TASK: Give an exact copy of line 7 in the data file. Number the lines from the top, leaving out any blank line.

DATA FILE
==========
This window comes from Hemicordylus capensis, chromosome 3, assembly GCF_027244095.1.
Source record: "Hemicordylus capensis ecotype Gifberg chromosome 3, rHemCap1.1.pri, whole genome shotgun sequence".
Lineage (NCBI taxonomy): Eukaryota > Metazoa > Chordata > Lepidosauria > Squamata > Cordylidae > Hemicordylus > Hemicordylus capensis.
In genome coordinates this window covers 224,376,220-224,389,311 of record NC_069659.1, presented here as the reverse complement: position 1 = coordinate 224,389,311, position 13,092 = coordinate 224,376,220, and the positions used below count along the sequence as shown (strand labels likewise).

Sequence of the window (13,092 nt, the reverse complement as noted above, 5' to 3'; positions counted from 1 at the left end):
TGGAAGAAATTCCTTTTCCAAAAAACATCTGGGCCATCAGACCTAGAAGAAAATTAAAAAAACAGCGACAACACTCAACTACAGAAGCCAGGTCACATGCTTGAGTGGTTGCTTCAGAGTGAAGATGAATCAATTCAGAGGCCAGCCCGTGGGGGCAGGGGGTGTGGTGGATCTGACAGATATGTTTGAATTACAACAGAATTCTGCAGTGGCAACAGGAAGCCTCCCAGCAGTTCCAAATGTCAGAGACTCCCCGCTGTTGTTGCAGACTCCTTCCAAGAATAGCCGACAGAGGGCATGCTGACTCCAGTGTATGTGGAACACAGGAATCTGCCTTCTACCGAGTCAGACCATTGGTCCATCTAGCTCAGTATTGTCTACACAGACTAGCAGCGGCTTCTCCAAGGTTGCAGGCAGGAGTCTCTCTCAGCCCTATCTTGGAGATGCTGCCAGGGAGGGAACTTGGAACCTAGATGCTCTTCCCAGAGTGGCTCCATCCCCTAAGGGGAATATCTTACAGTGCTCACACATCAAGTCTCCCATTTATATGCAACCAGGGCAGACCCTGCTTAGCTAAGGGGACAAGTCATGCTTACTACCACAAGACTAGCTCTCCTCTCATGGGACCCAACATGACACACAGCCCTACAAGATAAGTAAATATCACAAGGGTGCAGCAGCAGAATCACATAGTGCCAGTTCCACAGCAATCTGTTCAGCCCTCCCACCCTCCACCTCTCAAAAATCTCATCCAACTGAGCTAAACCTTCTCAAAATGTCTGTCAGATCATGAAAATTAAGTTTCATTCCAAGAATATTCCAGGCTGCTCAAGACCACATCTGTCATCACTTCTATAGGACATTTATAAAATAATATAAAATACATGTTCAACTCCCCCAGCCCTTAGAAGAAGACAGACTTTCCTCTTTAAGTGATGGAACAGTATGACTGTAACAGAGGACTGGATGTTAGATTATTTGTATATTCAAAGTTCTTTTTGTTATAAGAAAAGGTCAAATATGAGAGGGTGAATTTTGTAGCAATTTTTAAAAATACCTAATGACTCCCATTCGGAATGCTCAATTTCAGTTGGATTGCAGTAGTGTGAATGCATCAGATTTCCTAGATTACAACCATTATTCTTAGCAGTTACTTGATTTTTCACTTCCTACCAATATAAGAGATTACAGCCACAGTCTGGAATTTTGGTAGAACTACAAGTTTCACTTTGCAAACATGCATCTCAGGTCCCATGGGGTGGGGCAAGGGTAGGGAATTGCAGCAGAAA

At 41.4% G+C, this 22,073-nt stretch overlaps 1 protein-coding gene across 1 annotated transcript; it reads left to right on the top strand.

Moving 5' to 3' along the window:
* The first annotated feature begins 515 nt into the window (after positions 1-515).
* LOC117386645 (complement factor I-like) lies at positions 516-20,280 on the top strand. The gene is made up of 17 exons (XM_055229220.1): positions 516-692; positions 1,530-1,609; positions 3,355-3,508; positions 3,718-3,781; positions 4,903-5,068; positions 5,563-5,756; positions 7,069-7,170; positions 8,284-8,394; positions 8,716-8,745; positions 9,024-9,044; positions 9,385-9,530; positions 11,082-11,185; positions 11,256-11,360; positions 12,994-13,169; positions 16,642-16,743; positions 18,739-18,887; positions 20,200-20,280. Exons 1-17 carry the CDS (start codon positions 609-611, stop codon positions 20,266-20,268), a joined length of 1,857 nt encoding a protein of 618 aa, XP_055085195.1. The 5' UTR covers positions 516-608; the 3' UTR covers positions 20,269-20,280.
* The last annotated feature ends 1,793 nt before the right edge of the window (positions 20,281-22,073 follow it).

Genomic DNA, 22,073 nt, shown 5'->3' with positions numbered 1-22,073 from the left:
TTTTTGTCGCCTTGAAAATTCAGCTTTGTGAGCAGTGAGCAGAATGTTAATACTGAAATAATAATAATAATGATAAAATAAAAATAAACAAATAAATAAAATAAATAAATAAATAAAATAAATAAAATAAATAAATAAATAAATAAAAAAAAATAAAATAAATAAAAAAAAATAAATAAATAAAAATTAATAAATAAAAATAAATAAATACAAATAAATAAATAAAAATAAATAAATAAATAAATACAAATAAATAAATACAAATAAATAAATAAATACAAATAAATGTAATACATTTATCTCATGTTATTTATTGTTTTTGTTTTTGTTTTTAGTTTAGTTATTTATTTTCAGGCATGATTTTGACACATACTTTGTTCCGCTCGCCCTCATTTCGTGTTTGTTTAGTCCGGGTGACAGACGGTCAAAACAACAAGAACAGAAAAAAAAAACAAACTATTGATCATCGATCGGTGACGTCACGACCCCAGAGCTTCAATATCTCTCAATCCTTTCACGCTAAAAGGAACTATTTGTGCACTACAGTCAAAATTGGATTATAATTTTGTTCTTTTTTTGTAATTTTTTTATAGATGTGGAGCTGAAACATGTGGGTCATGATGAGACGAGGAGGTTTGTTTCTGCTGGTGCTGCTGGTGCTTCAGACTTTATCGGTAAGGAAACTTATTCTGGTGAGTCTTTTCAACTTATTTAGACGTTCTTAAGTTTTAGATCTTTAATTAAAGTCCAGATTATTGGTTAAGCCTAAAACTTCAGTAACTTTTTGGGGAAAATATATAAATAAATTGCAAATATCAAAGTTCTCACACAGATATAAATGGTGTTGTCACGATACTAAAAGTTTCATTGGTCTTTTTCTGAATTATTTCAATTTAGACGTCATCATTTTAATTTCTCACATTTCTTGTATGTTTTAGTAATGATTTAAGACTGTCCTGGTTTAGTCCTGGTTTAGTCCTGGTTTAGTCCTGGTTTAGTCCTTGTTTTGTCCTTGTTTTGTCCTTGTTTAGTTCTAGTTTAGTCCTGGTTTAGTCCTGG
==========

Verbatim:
At 41.4% G+C, this 22,073-nt stretch overlaps 1 protein-coding gene across 1 annotated transcript; it reads left to right on the top strand.